Billingsgate

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BILLINGSGATE. AKA - "Billings-Gate." English, Country Dance Tune (cut time). G Major. Standard tuning (fiddle). AAB. The tune was published in all four editions of John Young's Second Volume of the Dancing Master (1710-1728), and in rival publishers Walsh and Randall's The New Country Dancing Master, Second Book (1710), and Walsh and Hare's Second Book of the Compleat Country Dancing-Master (1719).

Billingsgate c. 1734

Billingsgate [1] is an area in London on the banks of the Thames River. It was the site of a raucous fish market in the early 18th century, and, according to E. Cobham Brewer (Dictionary of Phrase and Fable, 1898), the derivation of the name is Gate = quay, and bellan is to bawl or bellow. The market was notorious for the vulgarity of the language heard there; it was so infamous that 'billingsgate' was used as a synonym for vulgarity, as in "That's billingsgate" (to talk vulgarly), or "You are no better than a Billingsgate fish-fag," i.e. you are as rude and ill-mannered as the women of Billingsgate fish-market [Brewer].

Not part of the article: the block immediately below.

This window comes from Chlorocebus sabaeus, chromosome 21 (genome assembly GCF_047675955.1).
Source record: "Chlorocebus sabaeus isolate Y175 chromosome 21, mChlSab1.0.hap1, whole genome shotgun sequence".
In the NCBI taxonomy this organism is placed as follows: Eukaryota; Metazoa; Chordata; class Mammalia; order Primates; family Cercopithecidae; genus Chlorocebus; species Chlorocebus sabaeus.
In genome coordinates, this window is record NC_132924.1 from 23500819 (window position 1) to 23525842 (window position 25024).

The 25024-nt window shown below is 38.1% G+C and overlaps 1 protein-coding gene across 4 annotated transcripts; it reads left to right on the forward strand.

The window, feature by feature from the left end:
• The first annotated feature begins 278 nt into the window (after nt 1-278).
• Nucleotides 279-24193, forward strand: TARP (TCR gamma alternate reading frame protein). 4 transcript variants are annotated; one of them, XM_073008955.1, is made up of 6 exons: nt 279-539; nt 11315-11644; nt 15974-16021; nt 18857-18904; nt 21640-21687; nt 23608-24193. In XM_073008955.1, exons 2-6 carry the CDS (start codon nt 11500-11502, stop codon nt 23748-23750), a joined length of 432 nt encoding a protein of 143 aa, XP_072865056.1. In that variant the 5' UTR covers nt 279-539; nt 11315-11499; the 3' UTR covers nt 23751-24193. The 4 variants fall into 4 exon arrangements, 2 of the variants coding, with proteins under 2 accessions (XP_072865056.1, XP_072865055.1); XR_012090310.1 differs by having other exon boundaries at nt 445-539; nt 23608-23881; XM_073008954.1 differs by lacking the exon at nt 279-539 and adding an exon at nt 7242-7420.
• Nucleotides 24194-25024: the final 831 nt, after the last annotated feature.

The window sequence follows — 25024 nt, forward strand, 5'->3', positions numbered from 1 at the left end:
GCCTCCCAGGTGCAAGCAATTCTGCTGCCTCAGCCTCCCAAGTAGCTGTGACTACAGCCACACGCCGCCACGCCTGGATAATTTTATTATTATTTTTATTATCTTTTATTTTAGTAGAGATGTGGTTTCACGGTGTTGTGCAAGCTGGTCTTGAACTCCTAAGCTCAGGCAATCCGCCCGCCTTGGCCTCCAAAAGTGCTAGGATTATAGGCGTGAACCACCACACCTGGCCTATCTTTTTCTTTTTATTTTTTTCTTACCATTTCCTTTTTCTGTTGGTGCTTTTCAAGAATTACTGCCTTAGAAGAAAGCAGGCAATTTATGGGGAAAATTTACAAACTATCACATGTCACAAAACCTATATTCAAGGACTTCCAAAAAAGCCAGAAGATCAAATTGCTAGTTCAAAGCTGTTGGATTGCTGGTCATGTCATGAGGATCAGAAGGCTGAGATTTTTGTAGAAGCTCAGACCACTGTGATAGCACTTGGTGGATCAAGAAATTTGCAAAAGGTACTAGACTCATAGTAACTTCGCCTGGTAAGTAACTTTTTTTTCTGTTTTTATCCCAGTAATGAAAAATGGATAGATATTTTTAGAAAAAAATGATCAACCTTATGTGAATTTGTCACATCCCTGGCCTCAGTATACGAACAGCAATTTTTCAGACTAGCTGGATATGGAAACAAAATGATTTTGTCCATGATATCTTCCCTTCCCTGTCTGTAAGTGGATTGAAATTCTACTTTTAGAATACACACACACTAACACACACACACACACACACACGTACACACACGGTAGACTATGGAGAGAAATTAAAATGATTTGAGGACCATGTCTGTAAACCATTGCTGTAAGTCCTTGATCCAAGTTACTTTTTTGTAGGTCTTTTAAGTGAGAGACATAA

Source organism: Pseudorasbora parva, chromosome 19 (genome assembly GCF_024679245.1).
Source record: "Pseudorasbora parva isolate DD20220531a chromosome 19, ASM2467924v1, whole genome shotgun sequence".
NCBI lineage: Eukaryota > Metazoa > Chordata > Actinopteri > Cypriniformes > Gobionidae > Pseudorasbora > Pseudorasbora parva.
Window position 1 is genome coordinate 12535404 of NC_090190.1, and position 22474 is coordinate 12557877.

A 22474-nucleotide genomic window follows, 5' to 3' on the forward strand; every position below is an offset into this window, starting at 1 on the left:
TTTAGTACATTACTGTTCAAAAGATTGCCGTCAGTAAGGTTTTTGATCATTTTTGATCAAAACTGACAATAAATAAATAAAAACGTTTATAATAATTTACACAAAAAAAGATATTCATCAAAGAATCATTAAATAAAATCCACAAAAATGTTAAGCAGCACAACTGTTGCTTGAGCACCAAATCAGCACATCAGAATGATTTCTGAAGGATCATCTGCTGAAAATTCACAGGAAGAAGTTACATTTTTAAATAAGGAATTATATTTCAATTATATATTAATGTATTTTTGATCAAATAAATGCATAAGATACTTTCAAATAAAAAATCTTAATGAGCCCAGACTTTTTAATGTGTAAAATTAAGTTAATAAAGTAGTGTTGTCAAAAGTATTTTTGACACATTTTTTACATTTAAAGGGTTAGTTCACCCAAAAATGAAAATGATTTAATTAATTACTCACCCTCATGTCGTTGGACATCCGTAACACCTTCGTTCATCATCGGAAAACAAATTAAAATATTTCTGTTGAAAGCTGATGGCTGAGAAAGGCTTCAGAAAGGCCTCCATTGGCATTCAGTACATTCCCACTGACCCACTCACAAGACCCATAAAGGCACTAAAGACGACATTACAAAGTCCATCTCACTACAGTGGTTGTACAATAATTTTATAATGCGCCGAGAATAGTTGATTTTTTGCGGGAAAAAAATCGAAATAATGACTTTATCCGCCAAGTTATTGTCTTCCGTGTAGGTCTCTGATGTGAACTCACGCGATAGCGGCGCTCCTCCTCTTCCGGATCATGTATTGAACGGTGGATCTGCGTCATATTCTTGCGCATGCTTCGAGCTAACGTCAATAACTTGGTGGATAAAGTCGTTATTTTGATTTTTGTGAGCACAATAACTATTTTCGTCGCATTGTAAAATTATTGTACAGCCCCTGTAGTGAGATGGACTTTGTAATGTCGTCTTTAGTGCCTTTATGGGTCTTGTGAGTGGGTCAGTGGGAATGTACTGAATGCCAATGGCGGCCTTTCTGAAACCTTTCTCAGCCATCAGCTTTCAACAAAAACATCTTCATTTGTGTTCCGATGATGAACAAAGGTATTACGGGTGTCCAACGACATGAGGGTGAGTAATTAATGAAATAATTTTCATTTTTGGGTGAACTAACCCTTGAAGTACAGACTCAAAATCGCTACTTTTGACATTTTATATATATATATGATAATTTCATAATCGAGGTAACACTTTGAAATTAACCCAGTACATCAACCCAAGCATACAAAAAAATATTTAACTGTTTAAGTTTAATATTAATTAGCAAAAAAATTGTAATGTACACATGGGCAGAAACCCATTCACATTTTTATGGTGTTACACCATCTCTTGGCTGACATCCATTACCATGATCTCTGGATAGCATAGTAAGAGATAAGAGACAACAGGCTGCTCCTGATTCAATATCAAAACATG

Source for notated version:

Printed sources: Young (Second Volume of the Dancing Master, 1st edition), 1710; p. 139.

Recorded sources:




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